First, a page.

Monday, June 18, 2012

Last of the Spring Produce

As we near the longest day of the year here in our corner of the Northern Hemisphere, we are also having our 37th day over 100 degrees F (only three and a half more months of this!). It’s time to hide, hibernate, or go somewhere else, until conditions improve. At least that’s the survival strategy of the desert flora and fauna.
Another useful adaptation: carry your own water. (source)

There’s not much wildlife activity except nighttime rustlings and the irrepressible notes of the mockingbird. The desert plants have lost their leaves and will simply endure as they’ve evolved to do.
At the other end of the gardening spectrum, our precious vegetables will require some support from me. This will mainly take the form of water, shade, and pest control. The tomato plants are in suspended animation – not dead, not growing – and if I can somehow keep them alive until October we may get another flush of flowers and fruit for winter salads. The squash have temporarily given up sprouting plate-sized leaves, but are still producing flowers at the rate of approximately 750 males to every female.

The grapes started to ripen all at once, and I harvested all of them, including the unripe ones, to make sure the dogs didn’t get into them. (No grapes for dogs! They can be toxic!) I tossed the greenest ones over the fence for the birds, and ripened the rest on our kitchen counter.
Very nice color. Variety unknown.

It was A LOT of grapes.
 I should have weighed them, but I didn’t think of it at the time.
We ate about half, until we were tired of picking the tiny stems off. The rest I put through the juicer and we had two quarts of very sweet, delicious grape juice.

That will be it for home grown veggies, other than the rare squash, until mid-Fall. Fortunately we’ll have the herbs going for a while, and can console ourselves with herb breads, pesto, fresh leaves in salad dressings, and anything else we can think of.

How are your gardens growing?
Katrina

8 comments:

  1. So not only are you a talented seamstress, you are also a creative cook! I wish I was closer, I would come over for a bowl or two of grapes (smile). Keep cool!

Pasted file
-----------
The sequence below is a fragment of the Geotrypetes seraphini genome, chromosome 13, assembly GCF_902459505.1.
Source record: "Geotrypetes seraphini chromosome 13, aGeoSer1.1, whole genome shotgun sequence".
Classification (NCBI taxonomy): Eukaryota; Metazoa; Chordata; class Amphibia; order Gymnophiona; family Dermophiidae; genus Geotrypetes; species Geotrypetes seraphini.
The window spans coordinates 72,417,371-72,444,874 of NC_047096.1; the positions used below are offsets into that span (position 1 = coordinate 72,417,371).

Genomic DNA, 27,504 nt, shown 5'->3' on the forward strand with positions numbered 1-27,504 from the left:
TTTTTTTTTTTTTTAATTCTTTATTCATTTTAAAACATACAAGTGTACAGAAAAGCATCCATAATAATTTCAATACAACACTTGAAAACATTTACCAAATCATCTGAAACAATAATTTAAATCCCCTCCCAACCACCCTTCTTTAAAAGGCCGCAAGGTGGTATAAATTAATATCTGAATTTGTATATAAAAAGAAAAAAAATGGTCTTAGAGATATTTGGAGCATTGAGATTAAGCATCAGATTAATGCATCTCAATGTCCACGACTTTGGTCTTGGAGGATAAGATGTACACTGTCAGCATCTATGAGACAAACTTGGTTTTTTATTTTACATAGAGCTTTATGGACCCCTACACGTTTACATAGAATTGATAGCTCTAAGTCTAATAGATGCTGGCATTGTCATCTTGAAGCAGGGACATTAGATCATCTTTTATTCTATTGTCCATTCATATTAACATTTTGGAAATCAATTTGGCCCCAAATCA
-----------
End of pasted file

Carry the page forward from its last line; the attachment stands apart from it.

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    1. Creative is a nice word for it. Mostly my culinary creations are barely edible, but there's not much I can do to ruin grapes, fortunately.

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  2. I feel a bit like I'm living on another planet! My tomatoes are still indoors to save them from the cold. Warmed up to double figures today though and the bees came out - just blogged (is that really a verb?) some pictures.
    My father grew grapes in a greenhouse but of course it would be impossible outdoors here.

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    1. I think so too! I can't believe it's so cold there still! Poor little tomatoes - yours are chilled and mine are baked..

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  3. My tomato and pepper plants are doing nicely; I decided to try them in pots this year so that I can move them to the covered porch if it gets too, too hot. And the herbs are just beginning to sprout. So far, so good! Another week or two where we don't hit 90 would be ideal, but I don't think we're going to get that. Fingers crossed that I can keep them alive once the really hot weather arrives!

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    1. Very exciting! I think pots are the best way to go when the weather is so unpredictable. You will have quite a nice farm going there pretty soon. I wish you continuing good luck.

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  4. How fascinating that some plants just stop everything, waiting for the horrible heat to pass. There's a metaphor in there somewhere. Enjoyed this description of life in the garden!

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  5. do not have a garden, would not have the patience, Mr. D takes care of the outside, we have flowers, fishes, but no veggies or fruits -

    In your comment on my blog i saw you live in Phoenix, my daughter Izzy lived there for 18 months a few years back -
    Isn't terrible the cat situation, it seems to be the same in your part of the world, i wonder what goes through people's minds sometimes - My oldest cat was left to himself and the second needed a good home previous owners could not keep him -

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